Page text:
Honey Preserving Recipes

Lemon Peel in Honey: Getting More from Your Harvest

Written by Cricket

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Two great tastes that taste great together! That’s what lemon and honey are. But they don’t just taste great together, they also heal and protect your body together.

In Arizona we have a lot of citrus trees, and my number one fruit tree of choice, if I had to choose only one, would be a lemon tree. These trees provide an abundance of fruit almost year round, and what a powerhouse for health they are! Pop a beehive under it and you also get some incredible lemon blossom honey.

Health Benefits of Lemon Peel

Every part of a lemon is good for you and useful. Obviously the juice is full of Vitamin C, and because it tastes incredible in so many dishes it is easy to find ways to consume it. But did you know that there are 10 times more vitamins in the lemon peel than in the juice, according to this article? Most of us also know how beautifully flavorful lemon zest is with its non tart, but intensely lemon essence. The reason for that is that top layer of peel is where most of the lemon oil is contained. Lemon oil contains d-limonene, which inhibits breast, lung, and colon cancers (see HERE) as well as discouraging intestinal parasites. However, it is in the white pith that the majority of bioflavonoids and polyphenols are hidden, and that is the one part of the lemon that is rarely eaten. These amazing substances help Vitamin C to work better and on their own they help increase bone density and help remove heavy metals from our bodies. (see articles HERE and HERE.)

lemon peel pith

Wait! Green Lemons?

No, you don’t have to use green lemons, but you can. It just so happened that a tree branch broke from the weight of all the lemons and I didn’t want to waste them. Lemons can be ripe even when they are green. As they become more yellow they will get juicer and a bit sweeter sometimes. They still contain those bioflavonoids and other powerhouse nutrients you are looking for. Thankfully we have access to fresh citrus for months and months, and therefore can feel free to pick at our leisure or when nature drops them on the ground unexpectedly.

Eating Our Medicine

Food is not just something to entertain us or keep us from the discomfort of hunger. Its actually what we are made of. I know that sounds simplistic, but I think we forget that. As I write about the health benefits of certain foods, I’m more and more convinced that we aren’t looking for a cure-all food or magical plant-based medicine. When research finds that bioflavonoids and polyphenols are useful for healing or preventing certain ailments and that certain parts of foods contain them, it doesn’t meant that we have discovered medicine. It really just makes us aware that the things we suffer from are probably from the lack of eating natural whole food. We lack health because we don’t eat right. We don’t know how to eat right, I would even say. We don’t need to pick a single fruit or vegetable, dry it, powder it and then consume it in doses like it’s a prescription. We just need to eat it.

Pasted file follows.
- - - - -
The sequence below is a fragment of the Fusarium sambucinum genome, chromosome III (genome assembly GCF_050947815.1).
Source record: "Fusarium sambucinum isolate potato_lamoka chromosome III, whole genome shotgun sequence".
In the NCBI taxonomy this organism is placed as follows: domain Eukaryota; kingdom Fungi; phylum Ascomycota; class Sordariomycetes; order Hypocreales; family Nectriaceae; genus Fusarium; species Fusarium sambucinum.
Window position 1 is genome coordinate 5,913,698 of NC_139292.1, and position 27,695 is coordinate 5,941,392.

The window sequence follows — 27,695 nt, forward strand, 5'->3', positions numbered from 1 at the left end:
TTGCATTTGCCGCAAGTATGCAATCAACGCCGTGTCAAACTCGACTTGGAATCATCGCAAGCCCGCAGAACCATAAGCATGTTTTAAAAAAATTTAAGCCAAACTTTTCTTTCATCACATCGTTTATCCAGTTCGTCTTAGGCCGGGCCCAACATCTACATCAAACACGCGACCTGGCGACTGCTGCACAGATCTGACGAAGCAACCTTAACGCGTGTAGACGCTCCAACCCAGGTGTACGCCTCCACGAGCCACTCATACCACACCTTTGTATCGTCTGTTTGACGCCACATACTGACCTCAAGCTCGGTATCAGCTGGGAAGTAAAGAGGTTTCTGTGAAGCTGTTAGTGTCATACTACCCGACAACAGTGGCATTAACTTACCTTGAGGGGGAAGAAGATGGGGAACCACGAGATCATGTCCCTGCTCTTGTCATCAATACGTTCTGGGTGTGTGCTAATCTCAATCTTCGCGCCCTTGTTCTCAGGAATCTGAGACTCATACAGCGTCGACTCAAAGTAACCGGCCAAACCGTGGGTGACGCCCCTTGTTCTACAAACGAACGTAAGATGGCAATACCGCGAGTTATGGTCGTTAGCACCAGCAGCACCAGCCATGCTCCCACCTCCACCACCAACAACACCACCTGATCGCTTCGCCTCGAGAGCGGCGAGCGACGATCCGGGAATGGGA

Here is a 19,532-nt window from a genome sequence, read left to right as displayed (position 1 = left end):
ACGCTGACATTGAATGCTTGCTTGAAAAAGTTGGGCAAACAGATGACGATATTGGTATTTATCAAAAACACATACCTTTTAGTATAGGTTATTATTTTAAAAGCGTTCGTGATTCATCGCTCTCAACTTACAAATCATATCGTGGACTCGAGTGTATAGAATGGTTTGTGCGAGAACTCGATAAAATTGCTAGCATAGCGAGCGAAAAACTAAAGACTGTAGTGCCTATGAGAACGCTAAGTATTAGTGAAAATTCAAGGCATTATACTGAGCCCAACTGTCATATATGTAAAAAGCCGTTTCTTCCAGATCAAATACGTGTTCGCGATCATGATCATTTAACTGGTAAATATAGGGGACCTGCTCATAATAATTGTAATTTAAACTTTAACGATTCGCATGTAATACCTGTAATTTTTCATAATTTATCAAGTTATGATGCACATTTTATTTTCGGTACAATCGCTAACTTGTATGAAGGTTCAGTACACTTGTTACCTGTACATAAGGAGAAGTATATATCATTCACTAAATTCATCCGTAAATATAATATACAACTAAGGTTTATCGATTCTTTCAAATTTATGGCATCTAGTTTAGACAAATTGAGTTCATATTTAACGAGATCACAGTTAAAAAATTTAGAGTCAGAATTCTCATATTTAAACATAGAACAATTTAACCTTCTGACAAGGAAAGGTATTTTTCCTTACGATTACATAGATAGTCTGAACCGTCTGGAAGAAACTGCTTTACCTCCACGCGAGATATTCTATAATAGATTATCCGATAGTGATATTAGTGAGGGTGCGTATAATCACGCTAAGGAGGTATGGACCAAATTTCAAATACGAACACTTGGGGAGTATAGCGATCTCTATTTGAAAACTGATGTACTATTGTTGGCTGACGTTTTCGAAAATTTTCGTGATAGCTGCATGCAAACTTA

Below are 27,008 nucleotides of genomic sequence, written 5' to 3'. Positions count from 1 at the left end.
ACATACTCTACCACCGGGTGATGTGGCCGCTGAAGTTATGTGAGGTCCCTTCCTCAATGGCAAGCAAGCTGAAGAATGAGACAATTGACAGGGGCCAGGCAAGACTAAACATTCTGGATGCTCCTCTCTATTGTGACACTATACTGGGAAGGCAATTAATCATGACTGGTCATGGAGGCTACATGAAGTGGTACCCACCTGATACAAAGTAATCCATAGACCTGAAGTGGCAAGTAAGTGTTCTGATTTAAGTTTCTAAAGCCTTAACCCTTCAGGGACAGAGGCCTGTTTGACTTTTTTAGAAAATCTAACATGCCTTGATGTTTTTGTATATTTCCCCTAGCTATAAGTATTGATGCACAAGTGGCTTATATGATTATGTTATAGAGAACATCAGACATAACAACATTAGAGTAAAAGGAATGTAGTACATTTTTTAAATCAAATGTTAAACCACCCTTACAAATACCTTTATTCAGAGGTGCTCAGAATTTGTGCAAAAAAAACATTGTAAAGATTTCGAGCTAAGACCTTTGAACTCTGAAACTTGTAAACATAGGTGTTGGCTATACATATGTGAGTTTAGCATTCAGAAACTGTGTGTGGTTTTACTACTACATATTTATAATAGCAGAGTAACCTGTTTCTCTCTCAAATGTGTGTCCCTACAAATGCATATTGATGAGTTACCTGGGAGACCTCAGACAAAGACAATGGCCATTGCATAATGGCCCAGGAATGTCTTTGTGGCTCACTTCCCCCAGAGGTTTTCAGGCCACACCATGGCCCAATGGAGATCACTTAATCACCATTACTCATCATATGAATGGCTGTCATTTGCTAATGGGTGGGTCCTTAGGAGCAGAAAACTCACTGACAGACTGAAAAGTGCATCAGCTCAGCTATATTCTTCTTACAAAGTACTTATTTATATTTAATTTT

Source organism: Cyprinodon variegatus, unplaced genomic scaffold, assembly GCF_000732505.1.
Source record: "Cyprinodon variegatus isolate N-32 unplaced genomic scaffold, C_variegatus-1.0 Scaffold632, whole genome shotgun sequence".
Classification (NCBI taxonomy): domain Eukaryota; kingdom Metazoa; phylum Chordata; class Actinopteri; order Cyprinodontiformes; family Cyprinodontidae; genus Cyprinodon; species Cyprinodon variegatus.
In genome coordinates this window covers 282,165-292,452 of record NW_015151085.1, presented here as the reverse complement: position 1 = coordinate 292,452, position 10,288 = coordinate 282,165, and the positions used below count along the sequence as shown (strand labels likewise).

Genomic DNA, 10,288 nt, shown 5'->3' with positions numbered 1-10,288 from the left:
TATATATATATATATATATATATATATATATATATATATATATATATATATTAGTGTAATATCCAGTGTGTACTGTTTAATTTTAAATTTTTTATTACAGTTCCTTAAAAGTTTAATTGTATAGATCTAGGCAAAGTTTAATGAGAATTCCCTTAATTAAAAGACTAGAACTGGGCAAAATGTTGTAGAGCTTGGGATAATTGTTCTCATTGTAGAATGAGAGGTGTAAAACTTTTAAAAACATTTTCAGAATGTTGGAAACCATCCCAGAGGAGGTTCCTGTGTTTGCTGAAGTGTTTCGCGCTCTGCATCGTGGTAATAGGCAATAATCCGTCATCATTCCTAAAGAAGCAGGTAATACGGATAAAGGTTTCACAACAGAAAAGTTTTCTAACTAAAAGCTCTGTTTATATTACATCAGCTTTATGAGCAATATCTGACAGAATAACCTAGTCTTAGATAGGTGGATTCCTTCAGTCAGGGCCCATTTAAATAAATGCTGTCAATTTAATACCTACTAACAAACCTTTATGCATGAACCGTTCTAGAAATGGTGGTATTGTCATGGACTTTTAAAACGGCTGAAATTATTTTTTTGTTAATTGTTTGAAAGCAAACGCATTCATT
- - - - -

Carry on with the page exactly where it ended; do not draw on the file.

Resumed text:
Lemon Peel in Honey is Delicious

Now that I have hopefully convinced you that you should eat those lemon peels and pith, I’m going to show you how you can easily add them to your life. We all use lemons in some way or other, so making this recipe is going to be easy, just make sure you have some local raw honey on hand (you should anyway).

All you are going to do once you juice your lemons —concentrate it if you have to much— is to remove the tough membranes from the peel, chop it up, and put it in a jar with honey. Here is the recipe.

local raw honey and lemon peel

Lemon Peel with Honey


  • Raw Honey: enough to cover lemon peel in jar
  • Lemon Peel and Pith: Juiced, membranes removed


  • 1. Juice lemons
  • 2. Slice lemon halves in half again
  • 3. Using a spoon, start to peel the membrane from the pith, beginning at the point and then using your fingers, pull it completely off
  • 4. Slice Lemon Peel into 1/4-1/2 inch slices
  • 5. Pack a jar with the lemon peel slices
  • 6. Pour honey over peels to cover
  • 7. Place lid on jar and let sit for a couple weeks to allow the honey to be absorbed by the peel
  • 8. Eat peels alone or use in tea or on appetizers
lemon peel in honey

You can eat lemon peel alone as a snack or as sweet lemony flavoring in teas, soda water, and other drinks. It’s also delicious on crostini with brie or sharp cheddar. The peels will grow darker as they age, but are still just as delicious and potent nutritionally. They will keep for months in a cupboard, but don’t waste all that goodness. EAT IT!

About the author


Welcome to my blog! I’m Cricket (yes, my parents named me that!) and I’m a natural homesteader. Growing up in rural Idaho with a garden, a horse, and lots of canned food, I like to bring those sensibilities to my suburban home in Phoenix, Arizona. Add a little dose of cottage garden flavor and permaculture tendencies, and you’ll see why GardenVariety.Life is a reflection of everything I do.

I truly enjoy sharing the skills that promote a meaningful and practical connection to our gardens and environment. Because so many residents of the metro phoenix area are transplants, I find that the area’s unique desert climate is often misunderstood and underestimated in terms of what is possible. That’s where the fun begins. Arizona is a burgeoning permaculture haven with homesteading written all over it, and there is nothing I enjoy more than encouraging others to jump in and give it a try.